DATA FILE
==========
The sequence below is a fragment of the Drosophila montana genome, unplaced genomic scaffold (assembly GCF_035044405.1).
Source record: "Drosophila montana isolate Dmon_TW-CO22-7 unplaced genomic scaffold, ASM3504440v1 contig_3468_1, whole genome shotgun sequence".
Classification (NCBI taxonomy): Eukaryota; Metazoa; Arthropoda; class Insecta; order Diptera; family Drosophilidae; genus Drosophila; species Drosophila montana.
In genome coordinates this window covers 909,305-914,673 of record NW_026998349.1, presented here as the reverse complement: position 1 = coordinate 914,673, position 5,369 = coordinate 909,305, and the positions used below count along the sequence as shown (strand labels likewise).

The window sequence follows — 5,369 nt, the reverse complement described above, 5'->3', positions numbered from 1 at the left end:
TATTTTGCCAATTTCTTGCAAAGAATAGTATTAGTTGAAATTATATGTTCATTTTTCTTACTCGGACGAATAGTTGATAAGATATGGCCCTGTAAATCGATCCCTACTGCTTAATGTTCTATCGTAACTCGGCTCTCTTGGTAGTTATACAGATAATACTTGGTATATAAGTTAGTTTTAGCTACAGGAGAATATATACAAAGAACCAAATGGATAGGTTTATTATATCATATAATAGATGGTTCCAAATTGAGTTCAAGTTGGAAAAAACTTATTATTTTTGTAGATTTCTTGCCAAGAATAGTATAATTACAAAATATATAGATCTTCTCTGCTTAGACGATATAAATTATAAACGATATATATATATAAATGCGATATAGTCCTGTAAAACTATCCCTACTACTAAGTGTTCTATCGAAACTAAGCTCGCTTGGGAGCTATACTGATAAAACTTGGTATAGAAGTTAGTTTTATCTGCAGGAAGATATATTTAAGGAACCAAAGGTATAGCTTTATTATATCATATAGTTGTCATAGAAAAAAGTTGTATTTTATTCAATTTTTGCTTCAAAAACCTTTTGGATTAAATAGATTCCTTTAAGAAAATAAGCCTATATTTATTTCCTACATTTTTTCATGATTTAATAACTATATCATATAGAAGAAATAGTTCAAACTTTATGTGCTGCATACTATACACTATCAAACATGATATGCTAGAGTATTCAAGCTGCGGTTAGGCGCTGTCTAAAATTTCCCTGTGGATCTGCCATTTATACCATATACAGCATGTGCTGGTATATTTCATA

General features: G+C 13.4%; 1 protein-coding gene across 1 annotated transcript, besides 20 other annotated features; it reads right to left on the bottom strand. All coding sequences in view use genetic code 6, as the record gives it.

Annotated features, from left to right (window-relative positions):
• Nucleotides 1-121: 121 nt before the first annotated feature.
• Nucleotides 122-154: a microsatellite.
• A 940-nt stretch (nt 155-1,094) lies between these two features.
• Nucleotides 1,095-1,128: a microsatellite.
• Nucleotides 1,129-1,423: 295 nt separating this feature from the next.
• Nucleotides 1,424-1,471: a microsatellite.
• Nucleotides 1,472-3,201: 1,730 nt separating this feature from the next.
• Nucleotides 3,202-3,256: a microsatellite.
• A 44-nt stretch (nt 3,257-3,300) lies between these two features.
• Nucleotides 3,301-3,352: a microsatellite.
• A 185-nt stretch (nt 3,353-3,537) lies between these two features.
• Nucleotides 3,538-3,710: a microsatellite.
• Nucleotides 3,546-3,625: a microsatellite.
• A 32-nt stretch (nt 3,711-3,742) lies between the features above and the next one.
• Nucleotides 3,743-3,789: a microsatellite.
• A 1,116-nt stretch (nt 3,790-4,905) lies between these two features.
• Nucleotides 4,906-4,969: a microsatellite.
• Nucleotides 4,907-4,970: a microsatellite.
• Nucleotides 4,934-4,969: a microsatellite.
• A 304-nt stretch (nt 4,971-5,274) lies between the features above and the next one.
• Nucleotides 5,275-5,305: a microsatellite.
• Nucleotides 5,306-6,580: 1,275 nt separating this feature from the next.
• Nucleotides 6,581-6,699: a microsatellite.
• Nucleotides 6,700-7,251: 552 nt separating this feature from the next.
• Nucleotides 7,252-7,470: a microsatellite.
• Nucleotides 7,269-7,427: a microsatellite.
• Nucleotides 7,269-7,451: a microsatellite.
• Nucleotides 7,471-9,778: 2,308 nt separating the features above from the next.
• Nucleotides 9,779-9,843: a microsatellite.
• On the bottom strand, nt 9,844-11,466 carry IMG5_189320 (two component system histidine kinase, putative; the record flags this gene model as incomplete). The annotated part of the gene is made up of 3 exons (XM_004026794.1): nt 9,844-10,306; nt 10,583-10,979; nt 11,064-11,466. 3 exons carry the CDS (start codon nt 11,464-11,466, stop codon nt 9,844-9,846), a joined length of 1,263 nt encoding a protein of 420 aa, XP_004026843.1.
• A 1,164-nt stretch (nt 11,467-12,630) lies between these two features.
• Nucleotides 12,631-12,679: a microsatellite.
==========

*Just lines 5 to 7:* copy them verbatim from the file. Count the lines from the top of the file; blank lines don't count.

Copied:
The window sequence follows — 5,369 nt, the reverse complement described above, 5'->3', positions numbered from 1 at the left end:
TATTTTGCCAATTTCTTGCAAAGAATAGTATTAGTTGAAATTATATGTTCATTTTTCTTACTCGGACGAATAGTTGATAAGATATGGCCCTGTAAATCGATCCCTACTGCTTAATGTTCTATCGTAACTCGGCTCTCTTGGTAGTTATACAGATAATACTTGGTATATAAGTTAGTTTTAGCTACAGGAGAATATATACAAAGAACCAAATGGATAGGTTTATTATATCATATAATAGATGGTTCCAAATTGAGTTCAAGTTGGAAAAAACTTATTATTTTTGTAGATTTCTTGCCAAGAATAGTATAATTACAAAATATATAGATCTTCTCTGCTTAGACGATATAAATTATAAACGATATATATATATAAATGCGATATAGTCCTGTAAAACTATCCCTACTACTAAGTGTTCTATCGAAACTAAGCTCGCTTGGGAGCTATACTGATAAAACTTGGTATAGAAGTTAGTTTTATCTGCAGGAAGATATATTTAAGGAACCAAAGGTATAGCTTTATTATATCATATAGTTGTCATAGAAAAAAGTTGTATTTTATTCAATTTTTGCTTCAAAAACCTTTTGGATTAAATAGATTCCTTTAAGAAAATAAGCCTATATTTATTTCCTACATTTTTTCATGATTTAATAACTATATCATATAGAAGAAATAGTTCAAACTTTATGTGCTGCATACTATACACTATCAAACATGATATGCTAGAGTATTCAAGCTGCGGTTAGGCGCTGTCTAAAATTTCCCTGTGGATCTGCCATTTATACCATATACAGCATGTGCTGGTATATTTCATA

General features: G+C 13.4%; 1 protein-coding gene across 1 annotated transcript, besides 20 other annotated features; it reads right to left on the bottom strand. All coding sequences in view use genetic code 6, as the record gives it.